In 2016, Halpin was awarded the Chancellors Letter of Commendation for the top 5% of Graduates in the Division of Arts, Education and Social Sciences, as well as an Academic Excellence Award for contributions to Teaching and Learning, awarded by the Division of Education, Arts and Social Sciences at the University of South Australia.

That same year, Halpin saw the culmination of a two-year project which she interned on, as the assistant curator with Dr. Mary Knights and Irish Artist Michelle Browne for Border Crossings (Ireland/Australia) presented by the SASA Gallery & Hawke European Union Centre, at the University of South Australia. Together curators and contemporary artists from Ireland and Australia, investigated cross-cultural issues surrounding conflict, the legacy of colonialism and the challenges of reconciliation that are relevant to both countries. Partnered with Hawke European Union Centre, Trinity Long Room Hub, Dublin, Culture Ireland, Helpmann Academy, British Council, Arts SA, Warlukurlangu Artists & Galway Arts Centre, the exhibition was shortlisted for Best Art and Design Award at the Adelaide Fringe Festival and was awarded federal funding to take part in the Galway International Arts Festival, Ireland in July 2016.

Halpin was awarded a Graduate in Residence by Canberra Glassworks in 2017. In 2018 , she was selected as a finalist for the National Emerging Art Glass Prize, at the National Glass Museum in New South Wales, as well as the International Bullseye Emerge Glass Prize, in the U.S.A. Halpin was finalist in the Australian and New Zealand Biennial Fuse Glass Prize, ultimately winning the emerging category, she received a professional development residency at the JamFactory in Adelaide. In 2018 Halpin received a scholarship, funding from Arts South Australia, and Guildhouse to attend the international center for glass, Pilchuck Glass School, in Stanwood, Washington, U.S.A., and research in Portland, New York and Ireland.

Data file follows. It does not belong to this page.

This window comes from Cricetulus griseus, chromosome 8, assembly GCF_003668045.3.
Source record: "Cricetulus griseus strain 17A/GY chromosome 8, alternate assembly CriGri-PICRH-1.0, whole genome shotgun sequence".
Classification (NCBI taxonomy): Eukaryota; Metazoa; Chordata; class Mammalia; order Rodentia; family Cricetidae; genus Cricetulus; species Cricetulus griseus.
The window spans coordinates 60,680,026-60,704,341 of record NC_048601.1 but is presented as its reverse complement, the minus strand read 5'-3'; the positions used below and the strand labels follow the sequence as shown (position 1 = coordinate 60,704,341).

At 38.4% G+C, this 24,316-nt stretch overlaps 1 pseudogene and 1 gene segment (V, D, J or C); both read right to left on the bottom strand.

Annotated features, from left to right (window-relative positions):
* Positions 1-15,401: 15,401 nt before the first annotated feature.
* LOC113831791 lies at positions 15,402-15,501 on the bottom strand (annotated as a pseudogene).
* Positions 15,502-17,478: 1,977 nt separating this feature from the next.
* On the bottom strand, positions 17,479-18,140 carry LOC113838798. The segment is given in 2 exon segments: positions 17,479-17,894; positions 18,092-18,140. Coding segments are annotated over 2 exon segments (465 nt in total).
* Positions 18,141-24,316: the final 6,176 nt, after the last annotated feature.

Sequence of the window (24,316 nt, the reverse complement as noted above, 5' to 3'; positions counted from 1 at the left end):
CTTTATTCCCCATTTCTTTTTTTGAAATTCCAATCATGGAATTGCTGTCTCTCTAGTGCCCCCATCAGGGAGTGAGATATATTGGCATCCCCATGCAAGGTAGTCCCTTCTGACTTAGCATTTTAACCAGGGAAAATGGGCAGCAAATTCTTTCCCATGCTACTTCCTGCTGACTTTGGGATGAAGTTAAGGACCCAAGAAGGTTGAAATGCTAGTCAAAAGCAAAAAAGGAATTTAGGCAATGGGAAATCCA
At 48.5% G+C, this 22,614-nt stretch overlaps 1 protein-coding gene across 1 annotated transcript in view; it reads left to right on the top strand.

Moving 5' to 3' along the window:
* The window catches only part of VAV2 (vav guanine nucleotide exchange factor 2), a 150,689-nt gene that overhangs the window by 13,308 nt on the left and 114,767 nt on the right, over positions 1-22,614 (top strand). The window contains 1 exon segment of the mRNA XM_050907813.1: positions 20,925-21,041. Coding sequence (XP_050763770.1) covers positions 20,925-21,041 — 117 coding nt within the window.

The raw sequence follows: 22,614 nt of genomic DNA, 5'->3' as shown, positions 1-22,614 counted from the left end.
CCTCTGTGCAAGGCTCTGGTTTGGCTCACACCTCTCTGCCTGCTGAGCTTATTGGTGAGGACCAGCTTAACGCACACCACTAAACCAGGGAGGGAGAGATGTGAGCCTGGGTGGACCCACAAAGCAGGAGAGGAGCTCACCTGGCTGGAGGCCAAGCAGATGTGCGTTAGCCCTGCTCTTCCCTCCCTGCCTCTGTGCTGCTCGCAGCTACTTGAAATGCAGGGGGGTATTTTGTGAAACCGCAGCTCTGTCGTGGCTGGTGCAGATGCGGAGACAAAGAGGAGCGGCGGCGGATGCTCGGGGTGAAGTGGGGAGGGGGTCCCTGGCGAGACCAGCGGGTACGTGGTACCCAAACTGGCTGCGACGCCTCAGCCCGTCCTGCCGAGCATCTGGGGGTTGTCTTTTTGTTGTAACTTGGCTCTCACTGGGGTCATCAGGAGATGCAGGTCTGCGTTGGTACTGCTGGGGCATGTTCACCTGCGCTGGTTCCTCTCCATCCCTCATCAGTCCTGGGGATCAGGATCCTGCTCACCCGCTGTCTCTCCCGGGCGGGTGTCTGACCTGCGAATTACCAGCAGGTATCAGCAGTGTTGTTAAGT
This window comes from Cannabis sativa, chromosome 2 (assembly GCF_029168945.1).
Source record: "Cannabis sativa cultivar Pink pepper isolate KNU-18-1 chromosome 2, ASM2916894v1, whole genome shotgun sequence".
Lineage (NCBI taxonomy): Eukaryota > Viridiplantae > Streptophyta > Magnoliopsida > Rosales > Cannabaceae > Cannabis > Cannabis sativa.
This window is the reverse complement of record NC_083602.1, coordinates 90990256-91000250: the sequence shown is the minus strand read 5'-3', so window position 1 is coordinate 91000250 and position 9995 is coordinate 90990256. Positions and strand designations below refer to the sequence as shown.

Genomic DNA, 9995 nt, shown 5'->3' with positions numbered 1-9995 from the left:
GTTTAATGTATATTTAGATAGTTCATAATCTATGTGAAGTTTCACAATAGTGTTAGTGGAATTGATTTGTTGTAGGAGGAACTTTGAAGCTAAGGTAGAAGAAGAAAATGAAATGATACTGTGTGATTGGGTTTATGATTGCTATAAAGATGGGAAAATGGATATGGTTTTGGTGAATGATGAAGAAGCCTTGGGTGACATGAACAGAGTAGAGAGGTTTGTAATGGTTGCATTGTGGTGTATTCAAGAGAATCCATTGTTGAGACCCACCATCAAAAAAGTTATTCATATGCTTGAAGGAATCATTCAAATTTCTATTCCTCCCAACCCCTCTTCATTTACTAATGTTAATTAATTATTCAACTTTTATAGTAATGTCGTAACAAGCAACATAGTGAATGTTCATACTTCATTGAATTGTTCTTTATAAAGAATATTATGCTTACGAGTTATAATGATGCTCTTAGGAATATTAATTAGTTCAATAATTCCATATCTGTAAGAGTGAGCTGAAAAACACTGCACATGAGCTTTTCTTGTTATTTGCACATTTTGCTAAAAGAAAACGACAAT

Working at the School of Art, Architecture and Design from 2012 until 2019, Halpin coordinated graduate exhibitions across multiple programs in art architecture, and design, managed SASA Gallery in tangent with Samstag Museum, and key industry stakeholders, while integrating events into the Bachelor of Contemporary Art Degree and SASA Gallery programming.

As of 2019, Halpin is the Gallery Director of Port Pirie Regional Art Gallery and the Cultural Arts Coordinator for Port Pirie Regional Council. She is responsible for Arts and Cultural engagement, including, exhibition development; gallery management; collection management; public art management; strategic partner engagement; public programming and delivery; grant writing; arts and cultural community project support and community mentoring across the Mid North of South Australia.